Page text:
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Voyager
Voyager
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Registered: ‎04-12-2012

Clock Path Skew of source synchronous input

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Hello,

I have a source synchronous center aligned input interface.
I'm using same edge capture with the input clock being driven to an MMCM that generates a zero phase shift clock that's used for an IDDRE1 primitive.
I wrote the following timing constraints:

set_input_delay -clock [get_clocks {INPUT_RGMII_RXC_AVB}] -max 2.8 [get_ports {INPUT_RGMII_RD_AVB*}]
set_input_delay -clock [get_clocks {INPUT_RGMII_RXC_AVB}] -min 1.0 [get_ports {INPUT_RGMII_RD_AVB*}]
set_input_delay -clock [get_clocks {INPUT_RGMII_RXC_AVB}] -max 2.8 [get_ports {INPUT_RGMII_RD_AVB*}] -clock_fall -add_delay
set_input_delay -clock [get_clocks {INPUT_RGMII_RXC_AVB}] -min 1.0 [get_ports {INPUT_RGMII_RD_AVB*}] -clock_fall -add_delay
set_input_delay -clock [get_clocks {INPUT_RGMII_RXC_AVB}] -max 2.8 [get_ports {INPUT_RGMII_RX_CTL_AVB}]
set_input_delay -clock [get_clocks {INPUT_RGMII_RXC_AVB}] -min 1.0 [get_ports {INPUT_RGMII_RX_CTL_AVB}]
set_input_delay -clock [get_clocks {INPUT_RGMII_RXC_AVB}] -max 2.8 [get_ports {INPUT_RGMII_RX_CTL_AVB}] -clock_fall -add_delay
set_input_delay -clock [get_clocks {INPUT_RGMII_RXC_AVB}] -min 1.0 [get_ports {INPUT_RGMII_RX_CTL_AVB}] -clock_fall -add_delay

I get a negative hold slack of around -1.6 nS.
Investigating the issue further reveals that the "Clock Path Skew" is more then 2.8 nS.
How is the "Clock Path Skew" calculated ?

clock_path_skew.JPG
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Guide
Guide
333 Views
Registered: ‎01-23-2009

Sorry - I thought this was an output interface, not an input interface. The argument is the same, but reversed;

The data path delay (DPD) is from your "start of the timing path" to the capture flip-flop. In an input interface the "start of the timing path" is the input port - really, the model of the device that is just outside (before) the data input port. This "model of the device" is specified by the set_input_delay - you tell it that the tools that the source is a device, clocked on the system synchronous clock (INPUT_RGMII_RXC_AVB) with DDR timing and the specified min and max input delays.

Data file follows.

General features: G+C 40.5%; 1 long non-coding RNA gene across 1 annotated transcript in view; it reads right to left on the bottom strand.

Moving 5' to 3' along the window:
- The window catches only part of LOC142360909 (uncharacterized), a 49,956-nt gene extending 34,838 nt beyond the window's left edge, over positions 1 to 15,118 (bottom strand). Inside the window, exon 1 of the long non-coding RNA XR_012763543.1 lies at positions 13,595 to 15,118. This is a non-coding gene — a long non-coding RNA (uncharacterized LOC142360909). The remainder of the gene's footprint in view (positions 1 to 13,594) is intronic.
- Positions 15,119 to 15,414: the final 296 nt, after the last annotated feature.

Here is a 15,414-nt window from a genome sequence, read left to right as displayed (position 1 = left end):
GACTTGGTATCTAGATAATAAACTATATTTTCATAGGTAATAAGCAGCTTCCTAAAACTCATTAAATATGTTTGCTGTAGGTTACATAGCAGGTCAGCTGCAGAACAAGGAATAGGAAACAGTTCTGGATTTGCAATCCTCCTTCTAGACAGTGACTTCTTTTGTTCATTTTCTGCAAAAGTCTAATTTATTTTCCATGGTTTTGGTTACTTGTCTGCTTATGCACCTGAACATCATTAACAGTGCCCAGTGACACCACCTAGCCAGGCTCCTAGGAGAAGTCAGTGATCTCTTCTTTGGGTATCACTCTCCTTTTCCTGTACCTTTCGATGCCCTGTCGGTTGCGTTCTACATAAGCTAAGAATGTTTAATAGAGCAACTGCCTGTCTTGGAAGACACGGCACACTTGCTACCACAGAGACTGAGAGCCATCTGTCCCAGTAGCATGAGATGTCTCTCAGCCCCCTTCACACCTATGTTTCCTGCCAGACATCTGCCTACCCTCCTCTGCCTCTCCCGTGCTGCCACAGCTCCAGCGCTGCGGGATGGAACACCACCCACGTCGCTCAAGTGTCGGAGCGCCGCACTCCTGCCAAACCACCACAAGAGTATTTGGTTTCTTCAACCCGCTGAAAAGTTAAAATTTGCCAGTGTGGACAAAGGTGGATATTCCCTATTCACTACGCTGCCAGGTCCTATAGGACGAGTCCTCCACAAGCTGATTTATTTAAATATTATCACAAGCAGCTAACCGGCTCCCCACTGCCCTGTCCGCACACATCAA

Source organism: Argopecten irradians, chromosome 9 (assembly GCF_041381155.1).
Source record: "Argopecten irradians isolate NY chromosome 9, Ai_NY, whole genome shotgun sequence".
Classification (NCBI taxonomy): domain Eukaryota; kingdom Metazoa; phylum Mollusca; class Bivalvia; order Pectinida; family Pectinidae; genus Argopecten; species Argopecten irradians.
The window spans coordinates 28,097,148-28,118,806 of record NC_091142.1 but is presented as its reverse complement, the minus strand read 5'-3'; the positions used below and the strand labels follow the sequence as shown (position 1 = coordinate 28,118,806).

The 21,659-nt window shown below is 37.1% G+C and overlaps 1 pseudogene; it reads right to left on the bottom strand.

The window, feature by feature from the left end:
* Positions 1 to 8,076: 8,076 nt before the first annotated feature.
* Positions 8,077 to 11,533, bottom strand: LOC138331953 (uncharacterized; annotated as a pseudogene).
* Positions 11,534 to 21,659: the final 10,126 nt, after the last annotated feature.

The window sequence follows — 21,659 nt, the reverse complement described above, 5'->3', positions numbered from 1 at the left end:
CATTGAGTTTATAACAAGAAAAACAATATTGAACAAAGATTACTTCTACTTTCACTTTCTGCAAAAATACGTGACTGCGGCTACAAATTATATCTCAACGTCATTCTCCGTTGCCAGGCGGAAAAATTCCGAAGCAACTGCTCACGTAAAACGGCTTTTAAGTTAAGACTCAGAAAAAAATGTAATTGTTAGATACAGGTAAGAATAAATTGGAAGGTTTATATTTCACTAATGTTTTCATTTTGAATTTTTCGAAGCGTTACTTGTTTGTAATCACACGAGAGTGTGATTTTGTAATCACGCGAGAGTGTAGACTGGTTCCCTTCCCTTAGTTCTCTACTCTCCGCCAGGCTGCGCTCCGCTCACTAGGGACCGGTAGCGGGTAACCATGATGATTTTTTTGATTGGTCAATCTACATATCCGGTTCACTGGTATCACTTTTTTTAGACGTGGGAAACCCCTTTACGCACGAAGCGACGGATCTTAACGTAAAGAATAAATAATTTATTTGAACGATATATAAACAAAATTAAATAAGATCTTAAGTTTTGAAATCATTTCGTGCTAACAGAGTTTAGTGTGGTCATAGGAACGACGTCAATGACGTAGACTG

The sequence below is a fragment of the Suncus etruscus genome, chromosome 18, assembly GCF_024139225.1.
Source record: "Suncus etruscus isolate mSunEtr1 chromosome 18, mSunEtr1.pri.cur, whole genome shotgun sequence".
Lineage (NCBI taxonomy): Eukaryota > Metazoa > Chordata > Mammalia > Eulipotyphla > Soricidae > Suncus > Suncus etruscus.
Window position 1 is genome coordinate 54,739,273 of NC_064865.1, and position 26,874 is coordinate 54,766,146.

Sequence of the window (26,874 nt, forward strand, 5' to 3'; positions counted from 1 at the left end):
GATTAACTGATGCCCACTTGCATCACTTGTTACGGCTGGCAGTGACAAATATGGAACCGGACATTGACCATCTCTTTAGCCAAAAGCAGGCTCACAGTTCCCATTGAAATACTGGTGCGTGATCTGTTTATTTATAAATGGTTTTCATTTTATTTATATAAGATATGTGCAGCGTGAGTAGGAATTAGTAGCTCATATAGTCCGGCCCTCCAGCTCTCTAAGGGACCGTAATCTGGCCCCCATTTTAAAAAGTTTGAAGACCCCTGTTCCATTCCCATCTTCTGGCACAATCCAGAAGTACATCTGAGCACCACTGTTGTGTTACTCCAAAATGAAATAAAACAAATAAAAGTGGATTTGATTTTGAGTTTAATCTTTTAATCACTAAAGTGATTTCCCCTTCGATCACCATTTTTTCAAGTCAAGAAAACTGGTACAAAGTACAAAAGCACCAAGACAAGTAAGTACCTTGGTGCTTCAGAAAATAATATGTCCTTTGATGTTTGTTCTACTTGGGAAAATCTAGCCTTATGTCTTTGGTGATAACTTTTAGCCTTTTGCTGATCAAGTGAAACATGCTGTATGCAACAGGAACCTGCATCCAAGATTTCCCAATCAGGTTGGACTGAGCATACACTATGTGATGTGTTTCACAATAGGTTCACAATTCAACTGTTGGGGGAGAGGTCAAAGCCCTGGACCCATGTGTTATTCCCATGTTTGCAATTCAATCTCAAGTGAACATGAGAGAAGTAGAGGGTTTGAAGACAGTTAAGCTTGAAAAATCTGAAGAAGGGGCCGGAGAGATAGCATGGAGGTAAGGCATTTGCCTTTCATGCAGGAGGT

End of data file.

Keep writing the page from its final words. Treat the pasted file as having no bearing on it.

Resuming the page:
The source clock delay (DCD) is the path from the clock to the launch flip-flop. Since your "launch flip-flop" is the "model of the device" and you said it was clocked on the system synchronous clock (without any delay), the source clock delay is 0.

The destination clock delay (SCD) is the delay from the primary clock to the capture flip-flop. In the case of your system, this is the path through clock IBUF any clock distribution resources (BUFG, BUFR, MMCM), the clock network (global or regional) before ending at the capture flip-flop.

This leads to the clock skew as being the DCD - SCD = DCD-0, which in your case is (presumably) 2.866-0. This is correct. The input path of an FPGA usually does have a significant clock skew - this is just another way of saying that capture path inside the FPGA is a "race" between the input clock propagating to the capture flip-flop and the input data propagating to the same capture flip-flop.

Avrum

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Registered: ‎01-22-2015

@shaikon 

Your constraints indicate that a register outside the FPGA is sending data to a register (within IDDR) that is inside the FPGA.  Both registers are clocked by a clock entering the FPGA on port, INPUT_RGMII_RXC_AVB.

To understand clock path skew, we can similarly analyze the following register-to-register transfer that occurs inside the FPGA, with clock, clk_out3_clkgen, clocking both registers.
clock_path_for_skew.jpg

Vivado gives the following path report:

clock_path_skew.jpg

When you click on the “Clock Path Skew” number in the report, then you get a yellow popup box with a formula for calculating clock path skew = DCD – SCD + CPR

SCD = b – a = time it takes for clock to reach cnt1_reg[1]/C

DCD = d – c = time it takes for clock to reach CE4_reg/C

CPR = e = clock pessimism removal = skew reduction because destination clock and source clock sometimes travel on a common path (see page 229 of UG906(v2019.2)).

Cheers,
Mark

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Voyager
Voyager
402 Views
Registered: ‎04-12-2012

Thanks Mark,

Your example of internal FPGA flip-flops sets the perfect ground for my follow-up question.